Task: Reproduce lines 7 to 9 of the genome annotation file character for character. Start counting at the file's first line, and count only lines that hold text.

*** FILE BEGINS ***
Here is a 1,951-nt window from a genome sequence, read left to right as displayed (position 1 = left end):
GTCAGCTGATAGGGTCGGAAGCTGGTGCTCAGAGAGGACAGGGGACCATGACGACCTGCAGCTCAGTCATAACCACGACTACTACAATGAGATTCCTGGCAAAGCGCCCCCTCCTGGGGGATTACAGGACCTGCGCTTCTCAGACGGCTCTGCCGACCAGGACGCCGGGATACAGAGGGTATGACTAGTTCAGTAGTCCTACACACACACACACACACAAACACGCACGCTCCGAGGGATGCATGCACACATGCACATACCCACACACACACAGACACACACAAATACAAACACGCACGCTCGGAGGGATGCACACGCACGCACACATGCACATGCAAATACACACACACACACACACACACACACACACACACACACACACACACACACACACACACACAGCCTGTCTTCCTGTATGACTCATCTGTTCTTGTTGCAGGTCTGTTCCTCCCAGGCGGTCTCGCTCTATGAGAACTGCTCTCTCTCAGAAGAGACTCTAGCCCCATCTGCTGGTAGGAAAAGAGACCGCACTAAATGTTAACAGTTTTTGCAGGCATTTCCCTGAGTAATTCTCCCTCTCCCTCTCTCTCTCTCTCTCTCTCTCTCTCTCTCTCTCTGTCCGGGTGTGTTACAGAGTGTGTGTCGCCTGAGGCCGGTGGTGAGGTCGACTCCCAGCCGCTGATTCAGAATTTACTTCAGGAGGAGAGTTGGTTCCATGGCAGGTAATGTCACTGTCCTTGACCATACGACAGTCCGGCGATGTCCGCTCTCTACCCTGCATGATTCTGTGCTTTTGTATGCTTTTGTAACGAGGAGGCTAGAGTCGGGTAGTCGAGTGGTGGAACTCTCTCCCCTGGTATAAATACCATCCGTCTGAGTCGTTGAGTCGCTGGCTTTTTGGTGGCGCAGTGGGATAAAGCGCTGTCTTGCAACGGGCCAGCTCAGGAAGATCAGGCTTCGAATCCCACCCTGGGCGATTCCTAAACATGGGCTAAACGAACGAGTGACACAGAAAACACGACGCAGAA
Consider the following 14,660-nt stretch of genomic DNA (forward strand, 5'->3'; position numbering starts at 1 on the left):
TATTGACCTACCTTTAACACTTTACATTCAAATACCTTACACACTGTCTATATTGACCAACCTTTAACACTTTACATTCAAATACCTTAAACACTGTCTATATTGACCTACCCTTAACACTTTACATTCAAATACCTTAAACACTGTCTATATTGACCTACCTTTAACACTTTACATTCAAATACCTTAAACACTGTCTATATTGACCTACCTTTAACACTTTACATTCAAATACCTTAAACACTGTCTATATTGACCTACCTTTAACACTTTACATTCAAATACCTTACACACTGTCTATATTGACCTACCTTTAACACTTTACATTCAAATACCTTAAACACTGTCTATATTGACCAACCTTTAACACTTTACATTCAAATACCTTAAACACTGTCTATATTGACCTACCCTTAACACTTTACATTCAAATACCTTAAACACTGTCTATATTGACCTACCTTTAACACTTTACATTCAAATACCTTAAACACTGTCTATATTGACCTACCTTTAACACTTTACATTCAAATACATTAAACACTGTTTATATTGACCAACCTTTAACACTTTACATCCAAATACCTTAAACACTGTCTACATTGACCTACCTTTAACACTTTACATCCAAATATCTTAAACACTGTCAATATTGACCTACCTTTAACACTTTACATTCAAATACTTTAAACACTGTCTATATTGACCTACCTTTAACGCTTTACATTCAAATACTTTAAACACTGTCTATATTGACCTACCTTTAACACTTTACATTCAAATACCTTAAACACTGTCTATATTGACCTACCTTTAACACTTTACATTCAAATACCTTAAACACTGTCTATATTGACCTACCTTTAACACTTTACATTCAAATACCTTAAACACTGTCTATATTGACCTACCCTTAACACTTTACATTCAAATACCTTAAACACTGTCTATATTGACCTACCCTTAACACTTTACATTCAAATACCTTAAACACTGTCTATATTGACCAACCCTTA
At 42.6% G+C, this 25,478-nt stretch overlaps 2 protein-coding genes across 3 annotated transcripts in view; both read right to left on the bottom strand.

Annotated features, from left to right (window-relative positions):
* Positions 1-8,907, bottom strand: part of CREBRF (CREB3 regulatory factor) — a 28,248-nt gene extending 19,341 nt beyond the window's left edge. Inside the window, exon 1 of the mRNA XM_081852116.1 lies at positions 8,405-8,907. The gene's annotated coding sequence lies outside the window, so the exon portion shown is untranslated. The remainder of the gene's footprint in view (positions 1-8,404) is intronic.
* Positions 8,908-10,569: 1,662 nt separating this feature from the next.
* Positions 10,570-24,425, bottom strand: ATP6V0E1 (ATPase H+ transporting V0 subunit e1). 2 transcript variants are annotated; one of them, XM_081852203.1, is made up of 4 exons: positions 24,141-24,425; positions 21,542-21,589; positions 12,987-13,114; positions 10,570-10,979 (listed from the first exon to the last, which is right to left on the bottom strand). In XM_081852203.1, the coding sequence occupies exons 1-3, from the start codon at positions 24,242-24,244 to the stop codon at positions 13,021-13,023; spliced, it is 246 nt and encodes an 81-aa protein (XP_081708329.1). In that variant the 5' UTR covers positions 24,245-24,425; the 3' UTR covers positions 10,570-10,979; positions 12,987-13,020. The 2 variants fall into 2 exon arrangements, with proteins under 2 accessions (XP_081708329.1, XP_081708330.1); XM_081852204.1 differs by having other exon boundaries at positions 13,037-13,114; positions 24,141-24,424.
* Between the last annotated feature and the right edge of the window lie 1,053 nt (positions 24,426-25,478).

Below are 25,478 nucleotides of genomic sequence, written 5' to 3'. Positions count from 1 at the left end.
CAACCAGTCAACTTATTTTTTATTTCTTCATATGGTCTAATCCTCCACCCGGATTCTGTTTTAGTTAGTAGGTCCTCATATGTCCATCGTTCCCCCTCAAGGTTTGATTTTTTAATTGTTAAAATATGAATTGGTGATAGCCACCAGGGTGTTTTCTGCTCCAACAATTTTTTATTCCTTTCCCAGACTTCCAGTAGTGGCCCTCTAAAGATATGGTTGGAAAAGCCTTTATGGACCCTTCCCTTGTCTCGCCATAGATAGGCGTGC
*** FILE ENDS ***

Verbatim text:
* Positions 1-8,907, bottom strand: part of CREBRF (CREB3 regulatory factor) — a 28,248-nt gene extending 19,341 nt beyond the window's left edge. Inside the window, exon 1 of the mRNA XM_081852116.1 lies at positions 8,405-8,907. The gene's annotated coding sequence lies outside the window, so the exon portion shown is untranslated. The remainder of the gene's footprint in view (positions 1-8,404) is intronic.
* Positions 8,908-10,569: 1,662 nt separating this feature from the next.
* Positions 10,570-24,425, bottom strand: ATP6V0E1 (ATPase H+ transporting V0 subunit e1). 2 transcript variants are annotated; one of them, XM_081852203.1, is made up of 4 exons: positions 24,141-24,425; positions 21,542-21,589; positions 12,987-13,114; positions 10,570-10,979 (listed from the first exon to the last, which is right to left on the bottom strand). In XM_081852203.1, the coding sequence occupies exons 1-3, from the start codon at positions 24,242-24,244 to the stop codon at positions 13,021-13,023; spliced, it is 246 nt and encodes an 81-aa protein (XP_081708329.1). In that variant the 5' UTR covers positions 24,245-24,425; the 3' UTR covers positions 10,570-10,979; positions 12,987-13,020. The 2 variants fall into 2 exon arrangements, with proteins under 2 accessions (XP_081708329.1, XP_081708330.1); XM_081852204.1 differs by having other exon boundaries at positions 13,037-13,114; positions 24,141-24,424.